I was reading the paper "Planar separators" by Alon, Seymour and Thomas (available on the first author's webpage). They consider a planar triangulation, that is, a maximally planar graph $G$ drawn in the plane so that the boundary of every face is a triangle. They construct a cycle $C$ on vertices $v_0, \ldots , v_{2k-1}$ such that when $D$ denotes the subgraph of $G$ induced by $C$ and the vertices on the inside of $G$ (in the fixed drawing), $C$ is *geodesic* in $D$: For any two vertices of $C$, their distance in $D$ is the same as in $C$. Then they say

There are $k+1$ vertex-disjoint paths of $D$ between $\{ v_0, \ldots, v_k \}$ and $\{ v_k, \ldots, v_{2k-1}, v_0 \}$. For otherwise, by a well-known form of Menger's Theorem for planar triangulations, there is a path of $D$ between $v_0$ and $v_k$ with $\leq k$ vertices.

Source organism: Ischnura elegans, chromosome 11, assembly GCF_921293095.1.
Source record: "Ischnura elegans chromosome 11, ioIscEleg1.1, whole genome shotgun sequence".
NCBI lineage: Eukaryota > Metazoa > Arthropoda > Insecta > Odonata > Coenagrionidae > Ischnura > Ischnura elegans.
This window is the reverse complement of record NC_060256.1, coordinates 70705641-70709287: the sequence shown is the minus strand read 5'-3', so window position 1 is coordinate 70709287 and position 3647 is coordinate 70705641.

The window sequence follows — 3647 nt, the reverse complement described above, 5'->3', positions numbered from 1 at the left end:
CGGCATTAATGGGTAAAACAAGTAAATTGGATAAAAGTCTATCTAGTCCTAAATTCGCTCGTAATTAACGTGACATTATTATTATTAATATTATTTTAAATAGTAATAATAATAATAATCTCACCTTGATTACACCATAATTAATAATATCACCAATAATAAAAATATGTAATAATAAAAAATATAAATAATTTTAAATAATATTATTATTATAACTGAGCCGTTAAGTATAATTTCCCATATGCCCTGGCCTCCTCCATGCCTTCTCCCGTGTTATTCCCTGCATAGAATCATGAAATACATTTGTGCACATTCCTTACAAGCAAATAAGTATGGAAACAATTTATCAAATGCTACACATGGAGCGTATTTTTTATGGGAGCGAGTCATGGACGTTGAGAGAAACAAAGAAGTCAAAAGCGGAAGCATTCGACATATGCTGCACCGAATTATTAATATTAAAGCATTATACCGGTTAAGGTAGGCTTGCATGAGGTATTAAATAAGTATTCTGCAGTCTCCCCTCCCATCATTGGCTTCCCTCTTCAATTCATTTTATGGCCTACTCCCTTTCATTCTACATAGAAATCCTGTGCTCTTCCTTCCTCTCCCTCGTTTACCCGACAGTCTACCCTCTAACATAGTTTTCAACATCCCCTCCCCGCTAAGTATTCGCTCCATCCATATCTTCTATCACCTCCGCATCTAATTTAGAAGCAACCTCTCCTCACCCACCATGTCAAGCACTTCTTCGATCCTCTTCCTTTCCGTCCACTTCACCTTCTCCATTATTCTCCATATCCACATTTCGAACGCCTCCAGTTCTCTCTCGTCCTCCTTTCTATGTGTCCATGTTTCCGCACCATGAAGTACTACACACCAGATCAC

What's more, they take these paths $P_0, \ldots, P_{k}$ so that $P_i$ joins $v_i$ to $v_{2k-i}$.

Unfortunately, I do not know the mentioned "form of Menger's Theorem for planar triangulations" and do not see how to derive it, given that it appears to include the notion of distances and provides a linkage from each $v_i$ to $v_{2k-i}$. A search on google has also not been successful.

Does anybody know the statement they refer to? Has it appeared somewhere explicitly? If not, can someone indicate how to prove it?